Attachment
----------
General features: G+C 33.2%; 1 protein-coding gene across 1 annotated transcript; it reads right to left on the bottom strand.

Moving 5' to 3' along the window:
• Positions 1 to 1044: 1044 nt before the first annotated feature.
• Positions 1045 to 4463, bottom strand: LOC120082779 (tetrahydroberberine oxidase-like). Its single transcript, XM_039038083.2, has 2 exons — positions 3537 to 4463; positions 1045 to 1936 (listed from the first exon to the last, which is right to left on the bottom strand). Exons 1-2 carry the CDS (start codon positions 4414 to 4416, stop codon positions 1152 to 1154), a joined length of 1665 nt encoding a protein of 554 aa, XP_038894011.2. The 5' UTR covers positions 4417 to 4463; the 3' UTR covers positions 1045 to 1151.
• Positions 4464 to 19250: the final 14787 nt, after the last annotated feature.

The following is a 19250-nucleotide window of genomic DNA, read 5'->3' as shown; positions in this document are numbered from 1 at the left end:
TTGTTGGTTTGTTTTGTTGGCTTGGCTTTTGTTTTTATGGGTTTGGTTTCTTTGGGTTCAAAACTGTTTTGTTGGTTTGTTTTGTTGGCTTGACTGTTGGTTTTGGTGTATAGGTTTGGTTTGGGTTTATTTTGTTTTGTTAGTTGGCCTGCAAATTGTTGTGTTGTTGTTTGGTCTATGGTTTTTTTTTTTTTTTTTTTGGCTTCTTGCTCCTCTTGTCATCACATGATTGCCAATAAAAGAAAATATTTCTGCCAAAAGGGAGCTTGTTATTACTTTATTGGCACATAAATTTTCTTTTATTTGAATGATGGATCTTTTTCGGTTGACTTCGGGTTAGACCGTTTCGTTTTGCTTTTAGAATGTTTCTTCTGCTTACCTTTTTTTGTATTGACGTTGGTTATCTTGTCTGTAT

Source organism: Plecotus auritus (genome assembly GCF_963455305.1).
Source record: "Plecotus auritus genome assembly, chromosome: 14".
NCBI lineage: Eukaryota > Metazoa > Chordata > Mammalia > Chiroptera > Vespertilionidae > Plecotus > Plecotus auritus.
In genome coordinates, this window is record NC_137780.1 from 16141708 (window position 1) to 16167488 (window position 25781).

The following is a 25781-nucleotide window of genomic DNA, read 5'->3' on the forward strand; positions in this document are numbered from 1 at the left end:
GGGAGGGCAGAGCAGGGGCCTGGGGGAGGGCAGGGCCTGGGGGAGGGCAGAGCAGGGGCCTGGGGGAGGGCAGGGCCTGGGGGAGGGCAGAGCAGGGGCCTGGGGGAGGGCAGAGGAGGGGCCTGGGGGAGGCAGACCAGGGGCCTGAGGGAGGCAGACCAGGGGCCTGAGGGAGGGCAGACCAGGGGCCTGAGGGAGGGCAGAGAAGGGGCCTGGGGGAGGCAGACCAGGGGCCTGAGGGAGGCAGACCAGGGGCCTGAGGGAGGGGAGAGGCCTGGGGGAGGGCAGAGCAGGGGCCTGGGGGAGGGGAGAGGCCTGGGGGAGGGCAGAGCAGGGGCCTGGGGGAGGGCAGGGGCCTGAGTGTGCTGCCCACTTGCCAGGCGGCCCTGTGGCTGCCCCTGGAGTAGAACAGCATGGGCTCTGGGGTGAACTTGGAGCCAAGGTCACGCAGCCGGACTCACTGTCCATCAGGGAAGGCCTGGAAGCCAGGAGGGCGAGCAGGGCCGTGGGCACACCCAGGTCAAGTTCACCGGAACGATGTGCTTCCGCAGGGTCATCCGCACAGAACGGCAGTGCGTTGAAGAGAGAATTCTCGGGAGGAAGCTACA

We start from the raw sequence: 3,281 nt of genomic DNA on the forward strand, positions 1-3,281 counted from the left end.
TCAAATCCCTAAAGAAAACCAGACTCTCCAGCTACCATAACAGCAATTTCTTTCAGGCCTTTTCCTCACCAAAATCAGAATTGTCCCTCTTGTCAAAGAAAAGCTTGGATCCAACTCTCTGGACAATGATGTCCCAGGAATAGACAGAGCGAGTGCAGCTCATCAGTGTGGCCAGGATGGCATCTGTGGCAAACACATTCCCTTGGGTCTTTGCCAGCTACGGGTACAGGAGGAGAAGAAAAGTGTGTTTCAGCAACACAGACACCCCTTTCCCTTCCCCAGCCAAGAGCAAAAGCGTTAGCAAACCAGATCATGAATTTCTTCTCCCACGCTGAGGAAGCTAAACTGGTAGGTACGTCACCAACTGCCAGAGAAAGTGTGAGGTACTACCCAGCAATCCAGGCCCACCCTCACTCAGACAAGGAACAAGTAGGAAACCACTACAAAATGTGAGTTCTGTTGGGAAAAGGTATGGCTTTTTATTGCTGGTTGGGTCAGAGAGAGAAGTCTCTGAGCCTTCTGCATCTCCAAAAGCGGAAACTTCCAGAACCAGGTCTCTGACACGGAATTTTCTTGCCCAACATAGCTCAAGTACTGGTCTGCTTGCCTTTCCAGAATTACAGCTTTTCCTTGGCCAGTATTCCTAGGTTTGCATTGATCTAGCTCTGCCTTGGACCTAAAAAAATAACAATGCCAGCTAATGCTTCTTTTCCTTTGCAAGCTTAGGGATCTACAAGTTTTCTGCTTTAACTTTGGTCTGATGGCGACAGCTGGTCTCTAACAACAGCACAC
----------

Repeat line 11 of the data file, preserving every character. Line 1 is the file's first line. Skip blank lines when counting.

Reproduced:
In genome coordinates, this window is record NC_137780.1 from 16141708 (window position 1) to 16167488 (window position 25781).